Policy Governance, a theoretical model setting out the role of the boards in businesses, nonprofit organizations, and governments, was developed by John Carver and is sometimes called the Carver model. More than 30 midsize and large UU congregations and eight of the 20 UUA districts have adopted modified forms of Policy Governance, and others are exploring it. Interest has been spreading among UUs to the point that Policy Governance workshops have been presented at the General Assembly and the UUA has launched an email list for people interested in its application to our churches. [see below for links to Policy Governance information.]

Unitarian Universalist churches use Policy Governance only in modified forms because the Carver model specifies that the Board hire the chief executive officer and confine itself to creating policies to guide the CEO’s actions and to monitoring her or his performance. The congregational polity at the foundation of Unitarian Universalism requires modification because parish ministers are called by a vote of a congregation’s members, not the congregation’s elected governing boards. This is true as well for the UUA, in that the president is elected by congregational delegates to the General Assembly rather than appointed by the Board.

Sinkford’s ambivalence about the governance changes rests on concern about the president’s role in a UUA that adopts a governance system adapted from Policy Governance.

“The Policy Governance template,” he explained in the interview, “assumes that the CEO—an executive director typically in a nonprofit—is hired by the board, and that’s not our system. In our system the president stands in the same position as a congregation’s minister—with a direct relationship with the congregation.” The UUA president, he said, has an analogous direct relationship with the congregations whose delegates elect him or her.

Sinkford said he dropped his initial opposition to the governance changes because the Board was comfortable with the idea of a collaborative approach to setting goals, or “ends” in Carver language, for the Association’s work. Formal Policy Governance confines ends-setting to the board.

“The willingness of the Board to do the ends collaboratively was a tremendous help to me,” he said.

The next steps will be to refine policy language that describes structures and systems and sets the roles of the board and the president. Then the process will turn to devising the collaborative process for determining the ends, which will include devising new forms of communication to learn the wishes and needs of congregations. The final task will be to work out what the ends will be.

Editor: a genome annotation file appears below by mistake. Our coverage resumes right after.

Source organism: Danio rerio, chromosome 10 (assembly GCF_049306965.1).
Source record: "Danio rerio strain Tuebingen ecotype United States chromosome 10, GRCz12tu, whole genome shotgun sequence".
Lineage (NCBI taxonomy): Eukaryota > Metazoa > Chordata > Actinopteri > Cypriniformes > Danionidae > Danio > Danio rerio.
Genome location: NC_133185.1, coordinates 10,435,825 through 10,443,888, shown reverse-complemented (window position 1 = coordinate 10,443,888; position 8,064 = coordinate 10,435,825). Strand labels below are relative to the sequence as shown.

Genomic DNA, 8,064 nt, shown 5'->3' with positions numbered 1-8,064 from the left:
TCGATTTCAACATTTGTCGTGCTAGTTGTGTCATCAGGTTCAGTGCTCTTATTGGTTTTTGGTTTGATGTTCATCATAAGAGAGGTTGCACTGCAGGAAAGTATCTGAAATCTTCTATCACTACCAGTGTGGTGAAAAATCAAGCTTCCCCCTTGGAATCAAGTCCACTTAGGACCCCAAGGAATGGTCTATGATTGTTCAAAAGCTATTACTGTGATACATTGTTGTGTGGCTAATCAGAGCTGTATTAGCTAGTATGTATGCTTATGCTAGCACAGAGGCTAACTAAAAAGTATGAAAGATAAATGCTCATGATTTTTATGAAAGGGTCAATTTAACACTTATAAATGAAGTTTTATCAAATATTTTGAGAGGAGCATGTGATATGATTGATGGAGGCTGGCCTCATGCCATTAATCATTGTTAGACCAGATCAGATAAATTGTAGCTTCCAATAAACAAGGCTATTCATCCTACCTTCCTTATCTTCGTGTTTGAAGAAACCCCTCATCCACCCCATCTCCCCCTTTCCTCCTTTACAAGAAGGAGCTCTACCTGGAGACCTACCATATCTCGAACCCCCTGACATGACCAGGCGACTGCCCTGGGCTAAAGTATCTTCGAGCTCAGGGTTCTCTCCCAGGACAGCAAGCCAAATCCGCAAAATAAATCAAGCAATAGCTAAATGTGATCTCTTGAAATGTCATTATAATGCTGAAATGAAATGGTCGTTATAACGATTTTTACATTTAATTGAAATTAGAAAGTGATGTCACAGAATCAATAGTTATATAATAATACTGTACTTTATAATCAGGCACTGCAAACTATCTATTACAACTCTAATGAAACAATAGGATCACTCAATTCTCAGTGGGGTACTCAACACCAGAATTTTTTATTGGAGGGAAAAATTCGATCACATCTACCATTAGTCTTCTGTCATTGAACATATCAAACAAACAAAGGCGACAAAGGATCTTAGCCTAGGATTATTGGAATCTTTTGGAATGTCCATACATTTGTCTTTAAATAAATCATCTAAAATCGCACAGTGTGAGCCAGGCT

“Ends are the cool part,” Courter said, “the part we’ve not done before: What should the UUA do to make a difference in the world?” All involved said it will be up to two years, possibly longer, before the ends can be articulated and the new governance system can be wholly in effect.

Several members of the 25-member Board joined Sinkford, a nonvoting member, in voicing caution about the secular vocabulary of Policy Governance literature. A group of members, most of them clergy and including Sinkford, have agreed to work on finding substitute language consonant with Unitarian Universalism.

The motion the board approved on Sunday, respecting the reservations of Sinkford and others, does not refer to Policy Governance: “Be it resolved that the UUA Board commit itself, within our structure of congregational polity, to continue its whole-hearted engagement in a process of assessing and implementing improved governance practices regarding roles, responsibilities, and accountability.” There were no dissenting votes.

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Correction 5.4.06: An earlier version of this story incorrectly reported that recommendations in the Special Review Commission’s preliminary report were unchanged in the final report presented to the Board. The list of recommendations was in fact enhanced in the final report.